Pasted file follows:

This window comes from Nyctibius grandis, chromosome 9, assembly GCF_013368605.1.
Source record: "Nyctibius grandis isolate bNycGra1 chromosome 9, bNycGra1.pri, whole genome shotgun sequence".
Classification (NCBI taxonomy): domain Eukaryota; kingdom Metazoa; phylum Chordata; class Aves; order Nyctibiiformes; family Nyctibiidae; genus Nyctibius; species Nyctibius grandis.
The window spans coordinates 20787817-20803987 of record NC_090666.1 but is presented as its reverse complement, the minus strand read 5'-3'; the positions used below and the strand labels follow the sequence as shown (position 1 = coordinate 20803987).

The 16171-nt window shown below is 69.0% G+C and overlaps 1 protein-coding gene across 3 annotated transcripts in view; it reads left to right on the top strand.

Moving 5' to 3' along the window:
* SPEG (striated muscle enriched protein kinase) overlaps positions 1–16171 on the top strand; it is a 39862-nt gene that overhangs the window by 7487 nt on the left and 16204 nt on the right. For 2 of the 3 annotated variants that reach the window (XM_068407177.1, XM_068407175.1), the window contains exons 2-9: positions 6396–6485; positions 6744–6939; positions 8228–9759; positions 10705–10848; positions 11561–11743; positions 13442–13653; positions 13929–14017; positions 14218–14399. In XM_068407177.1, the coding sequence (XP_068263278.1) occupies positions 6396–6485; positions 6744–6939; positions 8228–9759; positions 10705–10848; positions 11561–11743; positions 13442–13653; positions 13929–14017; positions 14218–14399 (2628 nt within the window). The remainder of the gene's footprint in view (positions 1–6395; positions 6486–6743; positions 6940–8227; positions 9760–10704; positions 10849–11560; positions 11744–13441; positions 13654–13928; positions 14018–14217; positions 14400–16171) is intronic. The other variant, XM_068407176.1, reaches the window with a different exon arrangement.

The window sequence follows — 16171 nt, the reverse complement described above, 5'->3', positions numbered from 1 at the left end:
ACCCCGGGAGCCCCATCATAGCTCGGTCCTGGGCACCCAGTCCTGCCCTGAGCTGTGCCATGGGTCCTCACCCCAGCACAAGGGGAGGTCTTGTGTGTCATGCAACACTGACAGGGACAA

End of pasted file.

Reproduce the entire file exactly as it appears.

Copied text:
This window comes from Nyctibius grandis, chromosome 9, assembly GCF_013368605.1.
Source record: "Nyctibius grandis isolate bNycGra1 chromosome 9, bNycGra1.pri, whole genome shotgun sequence".
Classification (NCBI taxonomy): domain Eukaryota; kingdom Metazoa; phylum Chordata; class Aves; order Nyctibiiformes; family Nyctibiidae; genus Nyctibius; species Nyctibius grandis.
The window spans coordinates 20787817-20803987 of record NC_090666.1 but is presented as its reverse complement, the minus strand read 5'-3'; the positions used below and the strand labels follow the sequence as shown (position 1 = coordinate 20803987).

The 16171-nt window shown below is 69.0% G+C and overlaps 1 protein-coding gene across 3 annotated transcripts in view; it reads left to right on the top strand.

Moving 5' to 3' along the window:
* SPEG (striated muscle enriched protein kinase) overlaps positions 1–16171 on the top strand; it is a 39862-nt gene that overhangs the window by 7487 nt on the left and 16204 nt on the right. For 2 of the 3 annotated variants that reach the window (XM_068407177.1, XM_068407175.1), the window contains exons 2-9: positions 6396–6485; positions 6744–6939; positions 8228–9759; positions 10705–10848; positions 11561–11743; positions 13442–13653; positions 13929–14017; positions 14218–14399. In XM_068407177.1, the coding sequence (XP_068263278.1) occupies positions 6396–6485; positions 6744–6939; positions 8228–9759; positions 10705–10848; positions 11561–11743; positions 13442–13653; positions 13929–14017; positions 14218–14399 (2628 nt within the window). The remainder of the gene's footprint in view (positions 1–6395; positions 6486–6743; positions 6940–8227; positions 9760–10704; positions 10849–11560; positions 11744–13441; positions 13654–13928; positions 14018–14217; positions 14400–16171) is intronic. The other variant, XM_068407176.1, reaches the window with a different exon arrangement.

The window sequence follows — 16171 nt, the reverse complement described above, 5'->3', positions numbered from 1 at the left end:
ACCCCGGGAGCCCCATCATAGCTCGGTCCTGGGCACCCAGTCCTGCCCTGAGCTGTGCCATGGGTCCTCACCCCAGCACAAGGGGAGGTCTTGTGTGTCATGCAACACTGACAGGGACAA